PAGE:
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Your Views: Leaders, military keep us safe
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Seven years ago on Sept. 11, I remember exactly where I was, what I was doing and what I was thinking. That is pretty remarkable for a 74-year-old man, but I am sure the rest of this country has gone through the same memories. I am overcome with emotion today, as I am sure the rest of this country is.

I would like to thank God, President Bush, our intelligence and national security, and most of all our brave and dedicated soldiers, who have succeeded in keeping this country safe. All attempts since 9/11 to attack the United States have been detected and stopped. We need to take a moment to think about what hasn't happened in our country since 2001.

Right after 9/11, when everybody was yelling, "Nuke 'em, bomb 'em and payback!" I recall President Bush saying that this was not going to be an overnight thing, that it would be a long and difficult process. These same people that were demanding that Bush do something have now picked up protest signs, camped out, marched and even interrupted the Republican Convention. Did they actually think that terrorists could be stopped with peace signs, flower pedals and a "please don't do that again?"

Freedom and liberty do not come easy. They come with a price. I am very grateful for the men and women that have served and that have given their lives in an effort to defend this country, its honor and the honor of every life that was lost on 9/11, and ensure that there is not and has not been a repeat of the attack on our great country.

My grandson, Steven Hollibush, served as a medic in Iraq for a year. He was licensed to drive ambulances, Humvees and tanks. He was in convoys that hit exploding IEDs. He patched up, fixed up, raised up and, unfortunately, zipped up results and effects of this war.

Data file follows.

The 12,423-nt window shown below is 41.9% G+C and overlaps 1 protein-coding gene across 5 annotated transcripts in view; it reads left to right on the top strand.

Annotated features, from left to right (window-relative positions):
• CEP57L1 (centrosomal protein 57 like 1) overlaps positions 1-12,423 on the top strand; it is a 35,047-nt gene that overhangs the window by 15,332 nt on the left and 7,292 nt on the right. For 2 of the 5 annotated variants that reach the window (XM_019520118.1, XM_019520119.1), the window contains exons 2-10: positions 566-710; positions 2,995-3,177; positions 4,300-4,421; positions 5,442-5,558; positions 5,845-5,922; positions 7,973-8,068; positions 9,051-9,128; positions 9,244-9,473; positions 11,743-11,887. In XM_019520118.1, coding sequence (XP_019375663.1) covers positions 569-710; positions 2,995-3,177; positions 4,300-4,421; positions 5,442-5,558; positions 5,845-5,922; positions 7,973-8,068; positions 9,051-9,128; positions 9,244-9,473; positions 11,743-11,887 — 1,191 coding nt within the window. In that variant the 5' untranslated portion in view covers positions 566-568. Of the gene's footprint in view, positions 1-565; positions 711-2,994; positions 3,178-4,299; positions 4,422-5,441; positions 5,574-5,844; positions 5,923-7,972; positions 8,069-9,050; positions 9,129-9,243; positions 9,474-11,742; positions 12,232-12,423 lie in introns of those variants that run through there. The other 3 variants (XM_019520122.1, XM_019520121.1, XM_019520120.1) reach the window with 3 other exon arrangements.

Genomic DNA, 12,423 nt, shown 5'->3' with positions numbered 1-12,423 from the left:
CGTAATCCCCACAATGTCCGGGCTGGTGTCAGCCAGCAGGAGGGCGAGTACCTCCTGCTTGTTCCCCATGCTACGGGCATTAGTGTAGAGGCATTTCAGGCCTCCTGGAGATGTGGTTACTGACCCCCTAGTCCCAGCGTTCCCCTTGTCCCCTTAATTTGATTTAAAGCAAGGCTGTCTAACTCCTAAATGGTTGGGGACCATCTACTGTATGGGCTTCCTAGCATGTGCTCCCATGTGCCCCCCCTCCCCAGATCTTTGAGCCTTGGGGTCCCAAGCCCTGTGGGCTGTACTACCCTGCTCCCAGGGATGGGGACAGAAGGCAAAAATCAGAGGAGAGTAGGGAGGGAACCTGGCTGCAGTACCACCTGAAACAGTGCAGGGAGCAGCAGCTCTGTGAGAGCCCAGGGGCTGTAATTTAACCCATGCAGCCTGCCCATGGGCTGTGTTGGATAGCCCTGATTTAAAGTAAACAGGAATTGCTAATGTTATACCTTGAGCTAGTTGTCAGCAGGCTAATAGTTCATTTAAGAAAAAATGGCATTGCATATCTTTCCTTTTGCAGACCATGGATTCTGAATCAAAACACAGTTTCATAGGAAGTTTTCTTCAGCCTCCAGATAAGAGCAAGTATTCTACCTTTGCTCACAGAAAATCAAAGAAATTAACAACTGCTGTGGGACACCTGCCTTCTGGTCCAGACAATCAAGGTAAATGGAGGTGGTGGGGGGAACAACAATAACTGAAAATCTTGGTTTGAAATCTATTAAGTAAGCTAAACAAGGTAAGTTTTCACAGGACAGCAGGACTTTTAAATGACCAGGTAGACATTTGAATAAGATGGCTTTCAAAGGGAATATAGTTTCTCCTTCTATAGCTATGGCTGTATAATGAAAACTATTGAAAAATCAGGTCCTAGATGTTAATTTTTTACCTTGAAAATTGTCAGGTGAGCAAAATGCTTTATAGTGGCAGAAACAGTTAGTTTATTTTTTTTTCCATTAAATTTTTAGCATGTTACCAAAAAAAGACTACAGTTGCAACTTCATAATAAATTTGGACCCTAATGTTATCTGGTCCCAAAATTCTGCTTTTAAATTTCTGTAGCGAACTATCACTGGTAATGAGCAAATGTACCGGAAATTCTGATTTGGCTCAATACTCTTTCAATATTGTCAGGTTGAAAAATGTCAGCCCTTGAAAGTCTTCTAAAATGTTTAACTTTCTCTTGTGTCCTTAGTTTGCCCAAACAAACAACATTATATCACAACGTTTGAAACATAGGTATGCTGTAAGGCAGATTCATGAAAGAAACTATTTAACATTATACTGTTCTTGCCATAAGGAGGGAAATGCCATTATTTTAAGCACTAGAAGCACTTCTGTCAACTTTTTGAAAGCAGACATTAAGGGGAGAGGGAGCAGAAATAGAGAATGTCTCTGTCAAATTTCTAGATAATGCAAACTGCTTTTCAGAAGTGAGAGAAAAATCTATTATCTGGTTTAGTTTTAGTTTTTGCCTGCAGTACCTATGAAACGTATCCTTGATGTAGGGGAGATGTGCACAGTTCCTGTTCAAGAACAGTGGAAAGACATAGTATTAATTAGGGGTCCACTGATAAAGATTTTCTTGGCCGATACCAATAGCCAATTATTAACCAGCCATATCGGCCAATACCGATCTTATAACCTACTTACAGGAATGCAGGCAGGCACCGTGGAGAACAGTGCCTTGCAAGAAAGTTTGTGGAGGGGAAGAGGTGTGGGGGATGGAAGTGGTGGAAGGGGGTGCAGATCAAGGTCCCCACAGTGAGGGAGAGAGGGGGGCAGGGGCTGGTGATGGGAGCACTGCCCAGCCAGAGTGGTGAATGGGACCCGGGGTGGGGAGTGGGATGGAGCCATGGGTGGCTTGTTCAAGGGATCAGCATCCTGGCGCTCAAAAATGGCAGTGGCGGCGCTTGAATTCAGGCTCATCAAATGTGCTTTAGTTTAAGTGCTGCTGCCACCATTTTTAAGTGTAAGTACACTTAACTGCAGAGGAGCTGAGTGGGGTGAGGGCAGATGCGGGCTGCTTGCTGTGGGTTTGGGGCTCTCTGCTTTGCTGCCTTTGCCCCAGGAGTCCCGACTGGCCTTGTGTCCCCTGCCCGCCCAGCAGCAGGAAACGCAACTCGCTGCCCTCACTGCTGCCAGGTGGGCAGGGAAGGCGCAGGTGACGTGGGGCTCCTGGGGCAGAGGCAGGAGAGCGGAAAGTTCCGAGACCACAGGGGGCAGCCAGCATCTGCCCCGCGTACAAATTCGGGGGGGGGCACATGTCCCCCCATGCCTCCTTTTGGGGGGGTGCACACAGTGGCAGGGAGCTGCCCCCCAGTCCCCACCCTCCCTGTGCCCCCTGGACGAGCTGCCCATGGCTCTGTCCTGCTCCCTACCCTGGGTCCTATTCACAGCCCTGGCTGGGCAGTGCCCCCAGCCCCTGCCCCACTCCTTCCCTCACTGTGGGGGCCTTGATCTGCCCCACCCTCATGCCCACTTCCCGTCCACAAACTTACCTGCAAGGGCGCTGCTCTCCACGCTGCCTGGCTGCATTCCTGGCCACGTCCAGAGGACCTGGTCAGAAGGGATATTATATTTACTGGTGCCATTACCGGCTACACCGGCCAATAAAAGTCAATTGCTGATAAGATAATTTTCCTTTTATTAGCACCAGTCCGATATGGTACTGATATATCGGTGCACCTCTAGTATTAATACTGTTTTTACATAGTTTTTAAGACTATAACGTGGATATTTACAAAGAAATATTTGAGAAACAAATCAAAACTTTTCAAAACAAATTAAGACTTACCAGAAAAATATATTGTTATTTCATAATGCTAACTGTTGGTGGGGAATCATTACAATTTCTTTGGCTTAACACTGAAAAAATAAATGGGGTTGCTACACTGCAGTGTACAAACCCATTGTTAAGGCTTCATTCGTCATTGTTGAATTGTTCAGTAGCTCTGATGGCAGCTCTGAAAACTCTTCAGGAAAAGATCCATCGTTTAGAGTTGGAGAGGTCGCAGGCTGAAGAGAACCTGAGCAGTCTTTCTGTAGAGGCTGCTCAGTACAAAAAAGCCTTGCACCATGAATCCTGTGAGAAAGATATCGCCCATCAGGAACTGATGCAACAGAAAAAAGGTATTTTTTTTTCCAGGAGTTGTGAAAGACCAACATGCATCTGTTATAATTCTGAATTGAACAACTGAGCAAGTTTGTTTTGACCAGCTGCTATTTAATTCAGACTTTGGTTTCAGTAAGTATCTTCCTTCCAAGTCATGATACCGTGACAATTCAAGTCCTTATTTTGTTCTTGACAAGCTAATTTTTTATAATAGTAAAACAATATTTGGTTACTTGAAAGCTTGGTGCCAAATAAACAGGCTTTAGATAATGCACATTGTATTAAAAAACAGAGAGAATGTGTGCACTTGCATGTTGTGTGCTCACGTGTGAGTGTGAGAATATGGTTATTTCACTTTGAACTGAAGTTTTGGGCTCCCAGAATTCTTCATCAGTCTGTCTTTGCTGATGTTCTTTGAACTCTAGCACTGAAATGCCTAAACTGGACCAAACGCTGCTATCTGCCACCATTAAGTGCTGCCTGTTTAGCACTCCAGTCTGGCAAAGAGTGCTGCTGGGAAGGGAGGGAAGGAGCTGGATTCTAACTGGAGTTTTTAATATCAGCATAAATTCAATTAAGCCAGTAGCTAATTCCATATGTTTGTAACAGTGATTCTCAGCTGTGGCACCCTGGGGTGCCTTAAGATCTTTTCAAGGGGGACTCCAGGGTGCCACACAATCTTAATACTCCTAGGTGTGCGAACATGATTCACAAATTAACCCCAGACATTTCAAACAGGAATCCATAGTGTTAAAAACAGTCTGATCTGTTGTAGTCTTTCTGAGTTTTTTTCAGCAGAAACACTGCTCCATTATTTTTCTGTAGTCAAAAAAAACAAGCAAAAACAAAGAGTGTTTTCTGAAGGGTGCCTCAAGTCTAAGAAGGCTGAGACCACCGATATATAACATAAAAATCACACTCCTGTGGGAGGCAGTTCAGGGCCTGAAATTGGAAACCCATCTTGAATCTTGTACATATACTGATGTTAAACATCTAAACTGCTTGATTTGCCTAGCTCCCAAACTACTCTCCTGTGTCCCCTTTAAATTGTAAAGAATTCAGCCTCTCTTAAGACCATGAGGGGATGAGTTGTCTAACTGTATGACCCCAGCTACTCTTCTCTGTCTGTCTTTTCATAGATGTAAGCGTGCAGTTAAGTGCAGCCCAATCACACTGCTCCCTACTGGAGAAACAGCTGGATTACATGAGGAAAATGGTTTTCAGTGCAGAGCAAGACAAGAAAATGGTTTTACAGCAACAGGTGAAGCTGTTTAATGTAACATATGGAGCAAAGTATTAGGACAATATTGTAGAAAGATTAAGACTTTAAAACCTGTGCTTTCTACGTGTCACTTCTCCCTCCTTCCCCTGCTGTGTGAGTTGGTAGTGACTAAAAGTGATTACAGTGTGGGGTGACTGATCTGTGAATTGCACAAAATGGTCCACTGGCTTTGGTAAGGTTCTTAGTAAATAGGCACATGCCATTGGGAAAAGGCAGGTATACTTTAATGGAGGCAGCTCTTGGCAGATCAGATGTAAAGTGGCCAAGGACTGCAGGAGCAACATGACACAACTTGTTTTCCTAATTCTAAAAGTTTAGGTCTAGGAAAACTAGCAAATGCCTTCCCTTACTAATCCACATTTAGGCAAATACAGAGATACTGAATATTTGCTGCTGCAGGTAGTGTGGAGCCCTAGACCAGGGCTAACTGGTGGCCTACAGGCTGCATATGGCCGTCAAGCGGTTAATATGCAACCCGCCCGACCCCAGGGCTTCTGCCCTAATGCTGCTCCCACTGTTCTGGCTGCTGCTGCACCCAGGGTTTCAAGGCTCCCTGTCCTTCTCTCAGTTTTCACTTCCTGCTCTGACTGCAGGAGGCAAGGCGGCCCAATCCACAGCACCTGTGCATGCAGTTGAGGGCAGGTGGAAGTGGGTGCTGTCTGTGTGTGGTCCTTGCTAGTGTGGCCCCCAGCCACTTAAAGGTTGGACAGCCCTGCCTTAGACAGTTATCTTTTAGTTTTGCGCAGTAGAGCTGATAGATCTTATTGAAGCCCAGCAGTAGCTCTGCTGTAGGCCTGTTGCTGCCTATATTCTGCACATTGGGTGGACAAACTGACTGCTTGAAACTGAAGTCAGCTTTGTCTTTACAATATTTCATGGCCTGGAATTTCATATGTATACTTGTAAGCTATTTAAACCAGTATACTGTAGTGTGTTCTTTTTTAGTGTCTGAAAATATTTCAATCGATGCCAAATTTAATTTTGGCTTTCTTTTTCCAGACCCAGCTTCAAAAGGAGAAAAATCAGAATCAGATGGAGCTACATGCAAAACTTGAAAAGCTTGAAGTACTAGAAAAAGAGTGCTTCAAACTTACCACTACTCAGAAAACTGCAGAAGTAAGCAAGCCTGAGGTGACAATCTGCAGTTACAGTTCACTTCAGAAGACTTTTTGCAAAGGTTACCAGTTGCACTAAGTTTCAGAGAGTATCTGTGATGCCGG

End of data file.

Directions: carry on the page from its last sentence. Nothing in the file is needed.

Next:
While he was over there, my daughter asked him what his and his comrades' opinion of war protester Cindy Sheehan was. His response was, "if anything happens to me, please don't do that. Please don't dishonor and discredit what we are trying to do over here."

I am pretty much a plain and simple man. When I listen to the news media and some of the politicians and protesters, I thank God that He blessed me with common sense rather than intellectual intelligence. Some of this talk I've been hearing will cause us to lose everything we have, lose everything we've fought for and possibly get us all killed in the process.

To pull out now would be opening ourselves up to another attack. We don't count our losses and come home; we don't quit while we're ahead. We quit when we've won and accomplished what we set out to do.

I shudder to think where we would be had 9/11 happened during the previous administration. We certainly wouldn't have had to load up and go over there because the war would have been on our front porch. A little slap on the wrist is not going to make the "bad boys" go away.

We didn't "take it" with Pearl Harbor and we don't need to "take it" with the Twin Towers and the Pentagon. We need to finish what they started.

Of course, I realize this may not be a very intelligent opinion; it's just "common sense" talking.

Charlie Truelove

Deal's office quickly solved problem
A few weeks ago, we ran into a problem dealing with a federal agency regarding to our niece, who had moved from Maryland to live with us. After several unsuccessful attempts to resolve the issue, we contacted Rep. Nathan Deal's office, where staff assistant/caseworker Lisa Simmons came to our assistance. She listened carefully and respectfully, then satisfactorily resolved the issue within a week.

When my wife, my niece and I tried to take Ms. Simmons to lunch, she had to decline, since accepting might violate federal ethics rules. Boy, is something wrong when a grateful citizen cannot buy a meal for an overworked congressional staff member!

By the way, over the years I have disagreed with Rep. Deal on several occasions. I have gotten mad about one or two things. But I have always believed in his integrity.

Maybe it is time we quit voting for people we always agree with and started voting for people we can always believe in.

The Rev. David Gravitt